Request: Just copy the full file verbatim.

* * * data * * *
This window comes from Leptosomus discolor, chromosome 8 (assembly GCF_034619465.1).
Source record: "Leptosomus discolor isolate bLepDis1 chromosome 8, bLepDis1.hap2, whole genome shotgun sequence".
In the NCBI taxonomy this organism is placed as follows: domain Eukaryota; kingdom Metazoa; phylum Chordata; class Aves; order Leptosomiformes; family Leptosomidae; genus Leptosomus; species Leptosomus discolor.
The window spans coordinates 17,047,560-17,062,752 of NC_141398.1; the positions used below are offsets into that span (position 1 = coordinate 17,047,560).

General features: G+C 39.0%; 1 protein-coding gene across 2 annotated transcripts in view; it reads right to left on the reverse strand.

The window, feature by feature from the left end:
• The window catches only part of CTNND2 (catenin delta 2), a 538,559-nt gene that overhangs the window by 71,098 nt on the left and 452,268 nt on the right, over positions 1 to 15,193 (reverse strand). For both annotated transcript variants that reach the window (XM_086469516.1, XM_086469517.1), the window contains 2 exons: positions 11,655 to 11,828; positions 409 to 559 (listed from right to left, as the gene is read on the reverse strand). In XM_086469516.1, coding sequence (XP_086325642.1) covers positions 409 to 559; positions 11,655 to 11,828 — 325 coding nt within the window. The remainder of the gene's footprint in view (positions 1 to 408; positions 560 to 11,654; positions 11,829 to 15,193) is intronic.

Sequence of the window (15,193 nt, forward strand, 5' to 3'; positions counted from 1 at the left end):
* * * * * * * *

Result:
This window comes from Leptosomus discolor, chromosome 8 (assembly GCF_034619465.1).
Source record: "Leptosomus discolor isolate bLepDis1 chromosome 8, bLepDis1.hap2, whole genome shotgun sequence".
In the NCBI taxonomy this organism is placed as follows: domain Eukaryota; kingdom Metazoa; phylum Chordata; class Aves; order Leptosomiformes; family Leptosomidae; genus Leptosomus; species Leptosomus discolor.
The window spans coordinates 17,047,560-17,062,752 of NC_141398.1; the positions used below are offsets into that span (position 1 = coordinate 17,047,560).

General features: G+C 39.0%; 1 protein-coding gene across 2 annotated transcripts in view; it reads right to left on the reverse strand.

The window, feature by feature from the left end:
• The window catches only part of CTNND2 (catenin delta 2), a 538,559-nt gene that overhangs the window by 71,098 nt on the left and 452,268 nt on the right, over positions 1 to 15,193 (reverse strand). For both annotated transcript variants that reach the window (XM_086469516.1, XM_086469517.1), the window contains 2 exons: positions 11,655 to 11,828; positions 409 to 559 (listed from right to left, as the gene is read on the reverse strand). In XM_086469516.1, coding sequence (XP_086325642.1) covers positions 409 to 559; positions 11,655 to 11,828 — 325 coding nt within the window. The remainder of the gene's footprint in view (positions 1 to 408; positions 560 to 11,654; positions 11,829 to 15,193) is intronic.

Sequence of the window (15,193 nt, forward strand, 5' to 3'; positions counted from 1 at the left end):